In the NCAA tournament, the right-handed Wyatt sparkled in wins against South Carolina and Dallas Baptist, and the left-handed Neeck struck out 16 in 5.2 innings against ODU, a program record for a postseason game.
Wyatt, Neeck and Savino, like Ortiz, did not pitch this fall.
“I’m a big believer in these guys taking eight weeks off at some point in the calendar and putting the ball down for eight weeks,” O’Connor said. “This was the right time to do it. They’ve already started their throwing program in preparation for the season. So they’re playing catch right now, they’re throwing right now. It just meant they couldn’t pitch innings this fall.”
That in turn created “a lot of opportunities for other guys,” O’Connor said. “I think there’s talent and there’s enough options. We just don’t have many guys that have done it [at this level].”
All five transfers are pitchers. One of them, right-hander Mason Dillow, is recovering from knee surgery and wasn’t available this fall, but the other four (right-handers Dylan Bowers, Joe Miceli and William Geerdes and left-hander Brian Gursky) worked extensively with pitching coach Drew Dickinson.
“All four are going to make a significant impact for us,” O’Connor said.
Gursky, a graduate transfer from the University of Southern California, “got better and better and better,” O’Connor said. “He’s going to really help us. He’s vying for a spot in our rotation.”
Geerdes, a grad transfer from Columbia, started against ECU and pitched in relief in another exhibition. “He’s really gotten better and better as well,” O’Connor said.
Bowers, a grad transfer from Northern Colorado who’s listed at 6-5, 250 pounds, has been working at closer.
“He looks like a good, viable option for us,” O’Connor said. “He looks like he should be playing on Saturdays. He looks like an NFL tight end. I love his mentality, I love the approach that he’s brought to the table.”
Miceli, like Dillow, is a junior-college transfer, and he’s impressed UVA’s coaches with his versatility. “He could potentially pick a couple different roles for us as well,” O’Connor said.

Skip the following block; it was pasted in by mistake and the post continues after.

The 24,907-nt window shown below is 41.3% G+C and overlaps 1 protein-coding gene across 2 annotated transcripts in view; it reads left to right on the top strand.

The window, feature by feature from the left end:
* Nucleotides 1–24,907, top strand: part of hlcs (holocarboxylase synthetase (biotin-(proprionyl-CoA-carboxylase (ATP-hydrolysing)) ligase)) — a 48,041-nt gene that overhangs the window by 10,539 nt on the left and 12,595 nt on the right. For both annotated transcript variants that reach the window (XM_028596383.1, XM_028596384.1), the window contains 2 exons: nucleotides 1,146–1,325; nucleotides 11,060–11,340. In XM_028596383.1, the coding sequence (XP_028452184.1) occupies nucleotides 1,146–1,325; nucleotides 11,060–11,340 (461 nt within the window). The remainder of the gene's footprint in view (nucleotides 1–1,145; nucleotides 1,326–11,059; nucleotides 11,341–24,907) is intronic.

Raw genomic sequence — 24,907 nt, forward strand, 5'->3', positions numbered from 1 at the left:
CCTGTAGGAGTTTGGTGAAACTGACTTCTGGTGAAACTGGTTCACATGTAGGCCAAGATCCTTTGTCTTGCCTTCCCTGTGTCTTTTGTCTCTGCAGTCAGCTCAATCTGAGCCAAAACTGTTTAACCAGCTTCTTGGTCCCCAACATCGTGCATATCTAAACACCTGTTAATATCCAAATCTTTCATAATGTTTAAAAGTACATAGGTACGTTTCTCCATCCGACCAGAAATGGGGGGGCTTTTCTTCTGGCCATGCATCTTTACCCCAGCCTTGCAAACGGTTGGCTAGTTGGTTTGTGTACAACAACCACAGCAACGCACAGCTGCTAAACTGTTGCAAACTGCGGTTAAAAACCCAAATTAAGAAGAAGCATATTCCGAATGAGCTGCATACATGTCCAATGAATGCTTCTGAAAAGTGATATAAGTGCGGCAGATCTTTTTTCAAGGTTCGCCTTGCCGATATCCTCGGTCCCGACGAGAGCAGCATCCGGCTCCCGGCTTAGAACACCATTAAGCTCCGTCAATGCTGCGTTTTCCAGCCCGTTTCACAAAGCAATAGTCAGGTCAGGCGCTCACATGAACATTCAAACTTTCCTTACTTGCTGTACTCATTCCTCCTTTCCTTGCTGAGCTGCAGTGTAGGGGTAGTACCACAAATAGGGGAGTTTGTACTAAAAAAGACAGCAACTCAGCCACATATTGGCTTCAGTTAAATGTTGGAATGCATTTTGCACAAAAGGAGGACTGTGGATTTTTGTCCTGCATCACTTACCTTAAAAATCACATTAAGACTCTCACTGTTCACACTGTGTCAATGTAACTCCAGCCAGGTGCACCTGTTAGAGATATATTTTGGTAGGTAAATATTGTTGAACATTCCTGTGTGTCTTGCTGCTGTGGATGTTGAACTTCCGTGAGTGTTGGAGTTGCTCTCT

Numerous freshmen distinguished themselves this fall, O’Connor said, including Ethan Anderson, Griff O’Ferrall, Justin Rubin, Casey Saucke, Anthony Stephan, Tristan Shoemaker and Colin Tuft. O’Ferrell and Rubin are competing for the starting job at shortstop.
“Obviously, things can change,” O’Connor said. “The fall’s always different than the spring. Sometimes guys have great falls and when the lights come on, it’s different for them. But those guys proved to their teammates that they can make contributions immediately. The combination of those guys, I think, is going to give us some really good depth. And I think all of them, in different ways, are going to have opportunities to show that they can help our team this year.”
Teel and Gelof did all of that and more as freshmen last season. Teel led the Hoos in hitting (.335) and tied Gelof’s big brother, Zack, for the team lead in home runs (nine). The younger Gelof hit .252, with four homers, and emerged as a top-flight first baseman after Ortiz got hurt.
“They both had really good falls,” O’Connor said of Teel and Gelof. “They’re both very, very aggressive offensively. They obviously made huge contributions for us last year, and now this is kind of the next step, to where they’ve got to lead and their roles change a little bit. They’re both going to hit in the middle of the lineup for us.”
Gelof has been working at first base and third base, his brother’s position for the past three seasons. Teel will be behind the plate.
“He’ll be the No. 1 catcher,” O’Connor said. “That’s what he came here to do, and he’s athletic enough that we can also put him in the outfield if necessary.”
Other returning players who have impressed this fall include senior Drew Hamrock and sophomore Addie Burrow.
Hamrock, who primarily played right field this fall, is “a scrapper that can run and knows what’s going on,” O’Connor said. “He’s a veteran guy that I think is going to make some nice contributions.”
Burrow, who appeared in only six games last season, “has shown some promise this fall as well,” O’Connor said. “He’s been around here a year and understands what our standards and expectations are. So we’ve got some really good experience, position player-wise, coupled with some good, athletic youthful players.
“We have a lot of work to do, no question, over the next three-and-a-half months till opening day, but I’m really excited about what I see.”